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OCaml's long range graphical direction?
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Date: -- (:)
From: Xavier Leroy <Xavier.Leroy@i...>
Subject: Re: OCaml's long range graphical direction?
> Xavier,
> Please speculate on the future development direction of graphical support
> in OCaml.
> Do you anticipate both Tk and GTk being supported?
> Do you anticipate GTk support being ultimately more desirable and supported
> than Tk?  If so, what are some of the reasons?

I'm definitely the wrong person to ask, since I have never written a
full GUI for a program in all my life :-)  Other members of the OCaml
development team are much more qualified to answer your questions.

Still, let me play pointy-haired boss and comment on things I don't
fully understand.

I expect the Caml-TK interface to be supported (and included in the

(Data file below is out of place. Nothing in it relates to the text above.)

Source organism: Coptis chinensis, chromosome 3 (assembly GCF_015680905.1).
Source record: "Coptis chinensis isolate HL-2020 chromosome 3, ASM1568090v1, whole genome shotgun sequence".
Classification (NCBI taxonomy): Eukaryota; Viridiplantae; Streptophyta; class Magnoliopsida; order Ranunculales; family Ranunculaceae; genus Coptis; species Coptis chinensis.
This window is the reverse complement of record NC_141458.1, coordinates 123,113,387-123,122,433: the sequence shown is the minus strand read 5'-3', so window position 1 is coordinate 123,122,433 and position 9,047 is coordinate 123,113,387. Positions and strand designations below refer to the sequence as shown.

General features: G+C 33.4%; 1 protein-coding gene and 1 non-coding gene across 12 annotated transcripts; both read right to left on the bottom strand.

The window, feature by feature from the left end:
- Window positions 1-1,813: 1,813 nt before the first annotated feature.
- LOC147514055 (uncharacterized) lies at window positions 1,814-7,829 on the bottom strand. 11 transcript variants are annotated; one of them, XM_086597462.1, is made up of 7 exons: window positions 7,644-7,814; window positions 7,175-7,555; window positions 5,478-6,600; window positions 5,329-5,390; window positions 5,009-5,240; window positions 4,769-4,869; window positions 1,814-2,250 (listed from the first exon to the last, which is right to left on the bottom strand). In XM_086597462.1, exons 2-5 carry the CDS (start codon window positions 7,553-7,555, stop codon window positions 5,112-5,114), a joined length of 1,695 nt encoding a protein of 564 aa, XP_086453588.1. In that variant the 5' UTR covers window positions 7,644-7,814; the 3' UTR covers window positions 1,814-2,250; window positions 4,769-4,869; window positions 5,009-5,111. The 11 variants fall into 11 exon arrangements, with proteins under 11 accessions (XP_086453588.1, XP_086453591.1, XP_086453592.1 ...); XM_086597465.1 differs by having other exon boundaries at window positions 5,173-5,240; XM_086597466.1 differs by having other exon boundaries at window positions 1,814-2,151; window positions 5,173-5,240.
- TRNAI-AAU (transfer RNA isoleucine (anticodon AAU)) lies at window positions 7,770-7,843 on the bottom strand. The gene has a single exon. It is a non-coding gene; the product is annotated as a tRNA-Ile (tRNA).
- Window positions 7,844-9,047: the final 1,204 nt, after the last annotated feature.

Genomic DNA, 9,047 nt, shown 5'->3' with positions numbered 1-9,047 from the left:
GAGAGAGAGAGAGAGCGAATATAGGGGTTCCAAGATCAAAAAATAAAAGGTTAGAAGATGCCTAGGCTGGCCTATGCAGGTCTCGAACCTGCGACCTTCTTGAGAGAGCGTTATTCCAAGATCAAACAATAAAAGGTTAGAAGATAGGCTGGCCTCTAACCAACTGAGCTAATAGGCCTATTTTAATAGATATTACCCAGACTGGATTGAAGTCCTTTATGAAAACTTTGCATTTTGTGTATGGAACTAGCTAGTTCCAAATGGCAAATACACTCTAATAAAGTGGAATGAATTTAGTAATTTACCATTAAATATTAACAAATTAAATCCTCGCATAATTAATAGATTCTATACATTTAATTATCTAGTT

standard OCaml distribution) for quite a while, but not actively
developed.  TK itself is quite stable and is available for many
platforms: Unix, Windows, and MacOS.  TK does well what it's been
designed to do: write quickly simple GUIs.  It starts to break apart
for really complex GUIs, as the development of the MMM Web browser
demonstrated.

I've heard lots of good things about GTK, and it looks more powerful
than TK, so it might be the wave of the future.  However, it is my
impression that the Windows port of GTK is lagging behind.  Also, the
Caml-GTK interface is still actively developed and hence might be less
stable than the Caml-TK interface.

> To what degree does threading affect the answer?

No idea.  I've heard plenty of claims that multithreading helps
building good GUIs (see e.g. BeOS), yet most popular GUIs (including
TK and I think GTK too) seem to manage fine without multithreading.  

If multithreading is a requirement, OCaml could probably cope with it
using the "systems" thread library.

Let us hear what other members of this list think about this.

- Xavier Leroy